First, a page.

Tuesday, January 11, 2011

On the Oregon Trail

FoIB Holly R forwarded the link to this story, about which I can only ask "on what planet is Hannah Wallace living?" It is so full of inconsistencies and outright misinformation, one wonders how The Onion could possibly do better.

Let's start at the beginning, shall we?

"For a writer living in New York state, there were plenty of reasonably priced plans"

Really? The actual numbers tell a different story.

Ms Wallace continues apace:

"That’s largely because in Oregon, “medical underwriting”—during which insurance companies cherry-pick healthier customers ... it’s one of five states with so-called “guaranteed-issue” laws that mandate insurance companies cover anybody regardless of health status."

(See above)

The last thing we want to be doing as a state is hampering that sector with high insurance costs. It’s exactly the wrong way to stimulate the economy ... Yet this is precisely what Oregon is doing by not providing affordable health insurance options."

We've written about Oregon's insurance situation before; they have a very effective (if lethal) way of dealing with increased health care costs (which, of course, drive health insurance costs).

But wait, there's more!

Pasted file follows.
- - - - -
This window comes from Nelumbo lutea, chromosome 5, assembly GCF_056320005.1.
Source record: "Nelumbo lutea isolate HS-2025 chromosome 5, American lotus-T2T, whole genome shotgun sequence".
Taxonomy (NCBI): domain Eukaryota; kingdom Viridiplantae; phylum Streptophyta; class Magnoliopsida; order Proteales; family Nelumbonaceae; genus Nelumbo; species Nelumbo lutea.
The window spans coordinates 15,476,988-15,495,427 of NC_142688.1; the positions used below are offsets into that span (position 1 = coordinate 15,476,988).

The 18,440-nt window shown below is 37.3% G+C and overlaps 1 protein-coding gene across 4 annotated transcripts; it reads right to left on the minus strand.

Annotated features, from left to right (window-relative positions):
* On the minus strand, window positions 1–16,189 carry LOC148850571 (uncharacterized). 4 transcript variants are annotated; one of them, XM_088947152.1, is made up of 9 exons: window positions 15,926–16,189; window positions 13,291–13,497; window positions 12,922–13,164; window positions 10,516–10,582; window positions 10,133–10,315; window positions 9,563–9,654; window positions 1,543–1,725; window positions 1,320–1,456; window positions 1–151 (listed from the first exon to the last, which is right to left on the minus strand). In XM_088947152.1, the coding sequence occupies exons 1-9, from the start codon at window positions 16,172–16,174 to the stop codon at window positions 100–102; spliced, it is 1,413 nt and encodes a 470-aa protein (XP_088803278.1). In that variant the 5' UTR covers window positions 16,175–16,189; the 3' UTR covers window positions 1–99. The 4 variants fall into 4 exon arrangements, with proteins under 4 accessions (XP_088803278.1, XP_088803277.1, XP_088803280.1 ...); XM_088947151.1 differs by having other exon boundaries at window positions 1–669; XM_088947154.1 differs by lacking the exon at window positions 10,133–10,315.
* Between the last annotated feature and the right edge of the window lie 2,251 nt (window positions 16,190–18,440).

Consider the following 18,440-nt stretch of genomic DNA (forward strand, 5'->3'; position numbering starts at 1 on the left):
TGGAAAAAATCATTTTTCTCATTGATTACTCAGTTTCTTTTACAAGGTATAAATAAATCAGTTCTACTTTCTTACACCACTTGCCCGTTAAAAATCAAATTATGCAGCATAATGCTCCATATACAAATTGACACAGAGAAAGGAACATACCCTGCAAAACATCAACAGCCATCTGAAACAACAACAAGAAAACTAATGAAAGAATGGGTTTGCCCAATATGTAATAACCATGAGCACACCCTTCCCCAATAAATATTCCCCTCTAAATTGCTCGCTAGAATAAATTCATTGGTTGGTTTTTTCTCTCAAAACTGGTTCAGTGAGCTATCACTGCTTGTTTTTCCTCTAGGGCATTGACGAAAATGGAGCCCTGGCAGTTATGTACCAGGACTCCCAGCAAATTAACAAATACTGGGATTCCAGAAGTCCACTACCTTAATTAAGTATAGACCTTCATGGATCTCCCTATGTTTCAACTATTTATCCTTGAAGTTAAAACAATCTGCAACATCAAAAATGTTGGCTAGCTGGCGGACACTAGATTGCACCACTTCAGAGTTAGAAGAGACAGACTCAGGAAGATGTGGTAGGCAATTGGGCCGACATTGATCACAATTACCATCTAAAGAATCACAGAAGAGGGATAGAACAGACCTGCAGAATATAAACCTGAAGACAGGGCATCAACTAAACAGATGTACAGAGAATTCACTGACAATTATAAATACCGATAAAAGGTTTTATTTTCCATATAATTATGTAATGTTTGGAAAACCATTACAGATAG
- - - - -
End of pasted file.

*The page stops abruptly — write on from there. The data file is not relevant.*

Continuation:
"The only plan I can find here that would cover my pre-existing condition costs more than half my rent"

This is another of those little "throwaway" canards that's never made any sense to me: what does one's rent have to do with one's insurance? If Ms Wallace lived with her parents, then her insurance would be infinitely higher than her rent, yet that is no more meaningless (or meaningful) than her comparison.

She continues:

"I don’t want just so I don’t become one of the 51 million Americans who are uninsured."

And again with the oft-debunked number of uninsured (anyone else notice how that number keeps growing, despite the advent of wonderful ObamaCare©?). It's a bogus number to begin with; that it keeps growing is itself a wonder.

Are we done yet? Of course not:

What really needs to happen for you is that it needs to be 2014 ... when the new Patient Protection and Affordable Care Act ... will eventually force insurance companies to cover everyone, pre-existing conditions or not. They have had to cover sick children since September; adults, however, have to wait until January 1, 2014—three long years away."

Except they haven't; healthy kids hardest hit. And if you want to see what's in store for '14, you need look no farther than the current ObamaPool© programs. These are guaranteed issue plans which cover all pre-existing conditions (sound familiar, Hannah?), yet their reception has been, well, underwhelming. Why would any rational person believe that's going to change in 3 years?

Bu the very best (well, funniest) line comes near the end:

"For freelancers ... Massachusetts is mecca"

Oh, absolutely, it's just been so successful! If that's Mecca, then one shudders to think what Armageddon looks like.
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